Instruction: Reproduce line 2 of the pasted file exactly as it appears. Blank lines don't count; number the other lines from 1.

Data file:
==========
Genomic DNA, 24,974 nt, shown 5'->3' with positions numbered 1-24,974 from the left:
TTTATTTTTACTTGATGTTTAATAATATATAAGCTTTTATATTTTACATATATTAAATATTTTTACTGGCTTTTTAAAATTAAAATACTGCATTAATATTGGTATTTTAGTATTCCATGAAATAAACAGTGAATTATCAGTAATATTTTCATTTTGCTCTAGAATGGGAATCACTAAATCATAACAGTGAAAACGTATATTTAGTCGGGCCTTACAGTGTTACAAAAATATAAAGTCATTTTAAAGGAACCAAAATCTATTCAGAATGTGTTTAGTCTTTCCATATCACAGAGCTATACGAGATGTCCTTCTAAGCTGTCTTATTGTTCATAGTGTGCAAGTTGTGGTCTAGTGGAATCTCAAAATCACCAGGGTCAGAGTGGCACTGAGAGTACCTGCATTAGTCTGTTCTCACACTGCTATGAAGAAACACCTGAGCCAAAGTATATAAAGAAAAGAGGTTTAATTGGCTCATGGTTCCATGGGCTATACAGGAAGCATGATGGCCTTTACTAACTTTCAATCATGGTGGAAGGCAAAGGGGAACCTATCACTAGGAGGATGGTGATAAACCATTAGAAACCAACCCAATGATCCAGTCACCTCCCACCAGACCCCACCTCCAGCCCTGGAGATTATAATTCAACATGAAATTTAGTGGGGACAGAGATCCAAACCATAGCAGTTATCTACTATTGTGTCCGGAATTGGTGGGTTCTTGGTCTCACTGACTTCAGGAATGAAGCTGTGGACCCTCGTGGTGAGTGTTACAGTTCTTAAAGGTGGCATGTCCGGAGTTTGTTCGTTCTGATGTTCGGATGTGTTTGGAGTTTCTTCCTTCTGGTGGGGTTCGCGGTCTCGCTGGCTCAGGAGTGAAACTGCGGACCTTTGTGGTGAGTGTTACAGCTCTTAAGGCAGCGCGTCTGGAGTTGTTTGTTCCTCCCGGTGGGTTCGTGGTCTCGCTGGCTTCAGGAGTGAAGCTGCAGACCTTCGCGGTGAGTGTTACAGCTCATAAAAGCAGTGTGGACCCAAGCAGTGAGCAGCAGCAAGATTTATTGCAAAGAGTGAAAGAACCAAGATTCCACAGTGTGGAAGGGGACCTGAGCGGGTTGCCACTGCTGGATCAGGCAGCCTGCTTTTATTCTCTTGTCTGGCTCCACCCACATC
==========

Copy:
TTTATTTTTACTTGATGTTTAATAATATATAAGCTTTTATATTTTACATATATTAAATATTTTTACTGGCTTTTTAAAATTAAAATACTGCATTAATATTGGTATTTTAGTATTCCATGAAATAAACAGTGAATTATCAGTAATATTTTCATTTTGCTCTAGAATGGGAATCACTAAATCATAACAGTGAAAACGTATATTTAGTCGGGCCTTACAGTGTTACAAAAATATAAAGTCATTTTAAAGGAACCAAAATCTATTCAGAATGTGTTTAGTCTTTCCATATCACAGAGCTATACGAGATGTCCTTCTAAGCTGTCTTATTGTTCATAGTGTGCAAGTTGTGGTCTAGTGGAATCTCAAAATCACCAGGGTCAGAGTGGCACTGAGAGTACCTGCATTAGTCTGTTCTCACACTGCTATGAAGAAACACCTGAGCCAAAGTATATAAAGAAAAGAGGTTTAATTGGCTCATGGTTCCATGGGCTATACAGGAAGCATGATGGCCTTTACTAACTTTCAATCATGGTGGAAGGCAAAGGGGAACCTATCACTAGGAGGATGGTGATAAACCATTAGAAACCAACCCAATGATCCAGTCACCTCCCACCAGACCCCACCTCCAGCCCTGGAGATTATAATTCAACATGAAATTTAGTGGGGACAGAGATCCAAACCATAGCAGTTATCTACTATTGTGTCCGGAATTGGTGGGTTCTTGGTCTCACTGACTTCAGGAATGAAGCTGTGGACCCTCGTGGTGAGTGTTACAGTTCTTAAAGGTGGCATGTCCGGAGTTTGTTCGTTCTGATGTTCGGATGTGTTTGGAGTTTCTTCCTTCTGGTGGGGTTCGCGGTCTCGCTGGCTCAGGAGTGAAACTGCGGACCTTTGTGGTGAGTGTTACAGCTCTTAAGGCAGCGCGTCTGGAGTTGTTTGTTCCTCCCGGTGGGTTCGTGGTCTCGCTGGCTTCAGGAGTGAAGCTGCAGACCTTCGCGGTGAGTGTTACAGCTCATAAAAGCAGTGTGGACCCAAGCAGTGAGCAGCAGCAAGATTTATTGCAAAGAGTGAAAGAACCAAGATTCCACAGTGTGGAAGGGGACCTGAGCGGGTTGCCACTGCTGGATCAGGCAGCCTGCTTTTATTCTCTTGTCTGGCTCCACCCACATC